I've been programming professionally for 17 years. In this time, I've worked in companies that are in the business of a) providing stock trading tools, b) manufacturing consumer goods c) healthcare, d) selling advertisements and e) finance. All these domains have nothing to do with each other, but when I learn a domain, I get better at learning the next. Heck, I find that just browsing through Wikipedia or trying to knit (very very badly), or learning jujitsu(which I'm surprisingly decent at) makes me a better programmer. Barrage yourself with new information, new skills, new challenges.
Paul Anilprem
Enthuware Software Support
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Joined: Sep 23, 2000
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    8
Yahya Elyasse wrote:@jayesh,
I realized that CS is not a pure discipline on its own and has to be combined by another business domain speciality.

Tell that to Knuth, Aho, Ulman, Horowitz, ...endless list of names follows

Seriously though, different people like different things. The world is full of opportunities to do different things as well. So some people use CS to solve business problems and some people use CS to solve CS problems. Both can make money if they are at the top of their game.


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Jayesh A Lalwani
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  28

Yes, I think it's appropriate to bring up the distinction between Computer Science and Software Engineering. The distinction is very blurred in our profession. However, traditionally, a scientist is someone who studies something and tries to find new knowledge. An Engineer is someone who applies existing knowledge to build something. Now, the thing is traditionally, scientists have been people who studied things in nature. A thing exists; a scientist tries to understand what makes it tick. COmputer Science , OTH is a study of something artificial which blurs the line. Computers don't exist in the wild. Engineers create computers, and Computer Scientists try to find new ways to use them, and then engineers try to apply their findings. So, the lines are very blurred.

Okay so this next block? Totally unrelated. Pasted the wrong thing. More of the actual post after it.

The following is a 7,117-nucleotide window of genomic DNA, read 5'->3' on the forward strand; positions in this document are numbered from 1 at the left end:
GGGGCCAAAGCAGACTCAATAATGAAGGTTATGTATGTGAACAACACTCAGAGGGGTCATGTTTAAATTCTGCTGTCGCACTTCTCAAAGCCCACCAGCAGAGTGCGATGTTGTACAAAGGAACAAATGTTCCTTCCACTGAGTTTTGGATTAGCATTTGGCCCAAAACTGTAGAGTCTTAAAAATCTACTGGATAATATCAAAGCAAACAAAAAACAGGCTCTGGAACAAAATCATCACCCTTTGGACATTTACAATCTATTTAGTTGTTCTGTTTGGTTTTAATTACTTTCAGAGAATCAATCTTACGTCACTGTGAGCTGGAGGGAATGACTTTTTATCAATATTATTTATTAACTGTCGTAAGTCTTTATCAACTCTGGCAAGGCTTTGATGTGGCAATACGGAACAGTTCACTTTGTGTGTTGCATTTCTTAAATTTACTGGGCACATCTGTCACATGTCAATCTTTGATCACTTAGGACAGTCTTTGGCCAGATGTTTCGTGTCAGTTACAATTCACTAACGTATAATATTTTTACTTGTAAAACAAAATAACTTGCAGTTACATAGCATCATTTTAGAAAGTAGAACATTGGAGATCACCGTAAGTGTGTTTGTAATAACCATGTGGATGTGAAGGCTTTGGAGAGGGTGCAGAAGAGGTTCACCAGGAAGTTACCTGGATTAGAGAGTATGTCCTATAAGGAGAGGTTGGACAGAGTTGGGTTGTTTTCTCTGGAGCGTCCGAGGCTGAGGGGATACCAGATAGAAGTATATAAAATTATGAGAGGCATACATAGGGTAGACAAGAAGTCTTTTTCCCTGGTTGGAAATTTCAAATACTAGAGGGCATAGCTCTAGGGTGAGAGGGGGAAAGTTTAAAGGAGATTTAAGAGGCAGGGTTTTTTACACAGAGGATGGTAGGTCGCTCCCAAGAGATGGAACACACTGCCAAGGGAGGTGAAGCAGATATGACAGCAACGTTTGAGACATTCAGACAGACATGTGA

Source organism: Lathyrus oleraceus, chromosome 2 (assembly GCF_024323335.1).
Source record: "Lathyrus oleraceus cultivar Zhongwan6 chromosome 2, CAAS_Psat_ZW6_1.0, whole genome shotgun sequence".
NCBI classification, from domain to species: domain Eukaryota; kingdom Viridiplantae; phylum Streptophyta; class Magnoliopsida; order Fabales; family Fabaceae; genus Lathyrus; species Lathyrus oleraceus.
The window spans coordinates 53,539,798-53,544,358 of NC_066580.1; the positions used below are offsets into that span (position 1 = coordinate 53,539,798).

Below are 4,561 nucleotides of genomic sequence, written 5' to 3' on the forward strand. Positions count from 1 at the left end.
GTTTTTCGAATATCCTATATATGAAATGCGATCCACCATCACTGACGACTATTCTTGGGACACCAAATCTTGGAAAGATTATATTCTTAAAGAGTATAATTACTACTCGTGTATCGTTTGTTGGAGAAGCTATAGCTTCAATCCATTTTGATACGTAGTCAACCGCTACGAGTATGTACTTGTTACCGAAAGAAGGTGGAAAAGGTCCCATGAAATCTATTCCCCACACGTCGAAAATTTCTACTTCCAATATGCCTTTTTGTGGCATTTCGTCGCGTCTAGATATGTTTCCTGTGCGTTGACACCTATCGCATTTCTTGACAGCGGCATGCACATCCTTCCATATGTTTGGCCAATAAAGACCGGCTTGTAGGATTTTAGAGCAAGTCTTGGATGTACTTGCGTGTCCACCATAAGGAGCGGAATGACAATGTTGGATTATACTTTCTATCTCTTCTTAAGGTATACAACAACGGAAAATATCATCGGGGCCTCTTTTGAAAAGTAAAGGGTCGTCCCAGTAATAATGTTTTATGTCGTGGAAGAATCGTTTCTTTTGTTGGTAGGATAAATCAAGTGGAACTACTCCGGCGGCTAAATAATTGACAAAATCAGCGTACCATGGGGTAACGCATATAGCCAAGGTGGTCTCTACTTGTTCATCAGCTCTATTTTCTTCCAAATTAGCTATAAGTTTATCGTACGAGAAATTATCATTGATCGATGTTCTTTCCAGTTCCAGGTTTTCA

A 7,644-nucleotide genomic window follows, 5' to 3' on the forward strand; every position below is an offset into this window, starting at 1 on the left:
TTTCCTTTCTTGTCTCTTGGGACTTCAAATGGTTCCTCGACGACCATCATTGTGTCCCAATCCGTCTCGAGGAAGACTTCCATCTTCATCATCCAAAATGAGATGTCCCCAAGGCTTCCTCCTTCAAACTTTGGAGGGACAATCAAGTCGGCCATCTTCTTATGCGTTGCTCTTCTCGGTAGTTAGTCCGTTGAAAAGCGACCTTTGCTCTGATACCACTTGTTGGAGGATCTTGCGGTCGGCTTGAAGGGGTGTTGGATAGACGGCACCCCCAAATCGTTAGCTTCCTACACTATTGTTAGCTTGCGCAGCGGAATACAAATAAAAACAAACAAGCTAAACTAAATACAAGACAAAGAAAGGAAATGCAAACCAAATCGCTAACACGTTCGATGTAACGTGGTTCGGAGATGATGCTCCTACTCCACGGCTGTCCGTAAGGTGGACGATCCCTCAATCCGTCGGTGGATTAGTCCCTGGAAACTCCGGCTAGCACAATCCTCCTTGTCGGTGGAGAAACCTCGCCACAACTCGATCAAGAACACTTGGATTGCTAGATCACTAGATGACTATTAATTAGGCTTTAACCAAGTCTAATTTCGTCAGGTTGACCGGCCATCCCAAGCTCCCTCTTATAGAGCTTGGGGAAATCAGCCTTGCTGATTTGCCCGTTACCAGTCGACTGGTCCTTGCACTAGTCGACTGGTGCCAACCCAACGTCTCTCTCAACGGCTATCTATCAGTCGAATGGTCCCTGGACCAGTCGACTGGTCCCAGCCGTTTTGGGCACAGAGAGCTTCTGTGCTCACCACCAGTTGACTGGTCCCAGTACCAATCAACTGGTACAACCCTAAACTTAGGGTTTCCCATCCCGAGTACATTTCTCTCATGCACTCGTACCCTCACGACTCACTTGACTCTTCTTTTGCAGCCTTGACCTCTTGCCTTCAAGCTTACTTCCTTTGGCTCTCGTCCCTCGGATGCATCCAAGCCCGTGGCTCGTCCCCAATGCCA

chris webster
Bartender

Joined: Mar 01, 2009
Posts: 1846
    
  16

Interesting to see Jayesh comparing programming to translation, as that's exactly how I've always thought of it. My first degree was in languages and I'm a qualified translator, so I guess it's a natural metaphor in my case. You can be a fine programmer (or SW engineer) / translator (linguist) without being an expert in CS or linguistics, but you'll probably find that learning at least some CS/linguistics will make you a better programmer/translator. At the very least it will give you greater insight into what you're doing all day, which has to be a good thing.


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Yahya Elyasse
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Joined: Jul 07, 2005
Posts: 510

Interesting discussion.
BTW, I recommend this interesting book : Domain-Driven Design: Tackling Complexity in the Heart of Software By: Eric Evans . this book intoduces the important concept of domain driven Design which teach you how to Think as both a domain business practitioner and a SW programmer.
J. Kevin Robbins
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Joined: Dec 16, 2010
Posts: 1038
    
  13

So how would you classify artificial intelligence, robotics, or brain-computer interfaces (BCIs)? Are these business domains, computer science, or software engineering? As said previously, the lines are rather blurry.

I'm not trying to be contrary, I'm really curious. I don't have the advantage of a CS degree. I'm largely self-taught with a simple two year degree in programming so I see things a little different that those of you with CS or engineering degrees.


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chris webster
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Joined: Mar 01, 2009
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  16

Jk Robbins wrote:So how would you classify artificial intelligence, robotics, or brain-computer interfaces (BCIs)? Are these business domains, computer science, or software engineering? As said previously, the lines are rather blurry.